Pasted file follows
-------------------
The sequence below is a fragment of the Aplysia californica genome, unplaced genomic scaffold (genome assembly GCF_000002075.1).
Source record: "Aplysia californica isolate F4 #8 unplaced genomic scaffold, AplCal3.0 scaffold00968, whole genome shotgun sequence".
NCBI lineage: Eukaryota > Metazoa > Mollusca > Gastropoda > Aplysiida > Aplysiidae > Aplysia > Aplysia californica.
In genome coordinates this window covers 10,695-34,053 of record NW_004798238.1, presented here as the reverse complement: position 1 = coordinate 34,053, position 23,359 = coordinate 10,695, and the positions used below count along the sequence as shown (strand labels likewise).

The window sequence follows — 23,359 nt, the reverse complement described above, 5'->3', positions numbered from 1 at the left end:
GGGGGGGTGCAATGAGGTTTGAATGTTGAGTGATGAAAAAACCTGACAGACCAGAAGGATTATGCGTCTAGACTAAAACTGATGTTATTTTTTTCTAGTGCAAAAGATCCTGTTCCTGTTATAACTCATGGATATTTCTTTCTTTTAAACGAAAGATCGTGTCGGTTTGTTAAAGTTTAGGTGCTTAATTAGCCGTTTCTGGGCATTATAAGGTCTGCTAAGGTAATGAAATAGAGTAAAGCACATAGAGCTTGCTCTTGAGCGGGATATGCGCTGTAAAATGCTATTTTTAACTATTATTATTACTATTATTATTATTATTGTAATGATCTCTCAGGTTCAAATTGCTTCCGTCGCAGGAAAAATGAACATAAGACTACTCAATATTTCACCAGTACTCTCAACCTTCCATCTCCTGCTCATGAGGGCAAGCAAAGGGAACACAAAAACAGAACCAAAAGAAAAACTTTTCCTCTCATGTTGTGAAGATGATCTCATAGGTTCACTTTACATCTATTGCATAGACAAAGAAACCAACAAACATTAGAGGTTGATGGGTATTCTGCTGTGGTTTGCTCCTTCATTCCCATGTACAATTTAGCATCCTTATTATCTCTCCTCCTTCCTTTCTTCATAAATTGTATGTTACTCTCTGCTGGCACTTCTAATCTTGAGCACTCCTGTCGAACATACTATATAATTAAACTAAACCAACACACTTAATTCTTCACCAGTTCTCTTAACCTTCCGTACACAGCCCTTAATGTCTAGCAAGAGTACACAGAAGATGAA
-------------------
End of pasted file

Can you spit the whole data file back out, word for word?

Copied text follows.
The sequence below is a fragment of the Aplysia californica genome, unplaced genomic scaffold (genome assembly GCF_000002075.1).
Source record: "Aplysia californica isolate F4 #8 unplaced genomic scaffold, AplCal3.0 scaffold00968, whole genome shotgun sequence".
NCBI lineage: Eukaryota > Metazoa > Mollusca > Gastropoda > Aplysiida > Aplysiidae > Aplysia > Aplysia californica.
In genome coordinates this window covers 10,695-34,053 of record NW_004798238.1, presented here as the reverse complement: position 1 = coordinate 34,053, position 23,359 = coordinate 10,695, and the positions used below count along the sequence as shown (strand labels likewise).

The window sequence follows — 23,359 nt, the reverse complement described above, 5'->3', positions numbered from 1 at the left end:
GGGGGGGTGCAATGAGGTTTGAATGTTGAGTGATGAAAAAACCTGACAGACCAGAAGGATTATGCGTCTAGACTAAAACTGATGTTATTTTTTTCTAGTGCAAAAGATCCTGTTCCTGTTATAACTCATGGATATTTCTTTCTTTTAAACGAAAGATCGTGTCGGTTTGTTAAAGTTTAGGTGCTTAATTAGCCGTTTCTGGGCATTATAAGGTCTGCTAAGGTAATGAAATAGAGTAAAGCACATAGAGCTTGCTCTTGAGCGGGATATGCGCTGTAAAATGCTATTTTTAACTATTATTATTACTATTATTATTATTATTGTAATGATCTCTCAGGTTCAAATTGCTTCCGTCGCAGGAAAAATGAACATAAGACTACTCAATATTTCACCAGTACTCTCAACCTTCCATCTCCTGCTCATGAGGGCAAGCAAAGGGAACACAAAAACAGAACCAAAAGAAAAACTTTTCCTCTCATGTTGTGAAGATGATCTCATAGGTTCACTTTACATCTATTGCATAGACAAAGAAACCAACAAACATTAGAGGTTGATGGGTATTCTGCTGTGGTTTGCTCCTTCATTCCCATGTACAATTTAGCATCCTTATTATCTCTCCTCCTTCCTTTCTTCATAAATTGTATGTTACTCTCTGCTGGCACTTCTAATCTTGAGCACTCCTGTCGAACATACTATATAATTAAACTAAACCAACACACTTAATTCTTCACCAGTTCTCTTAACCTTCCGTACACAGCCCTTAATGTCTAGCAAGAGTACACAGAAGATGAA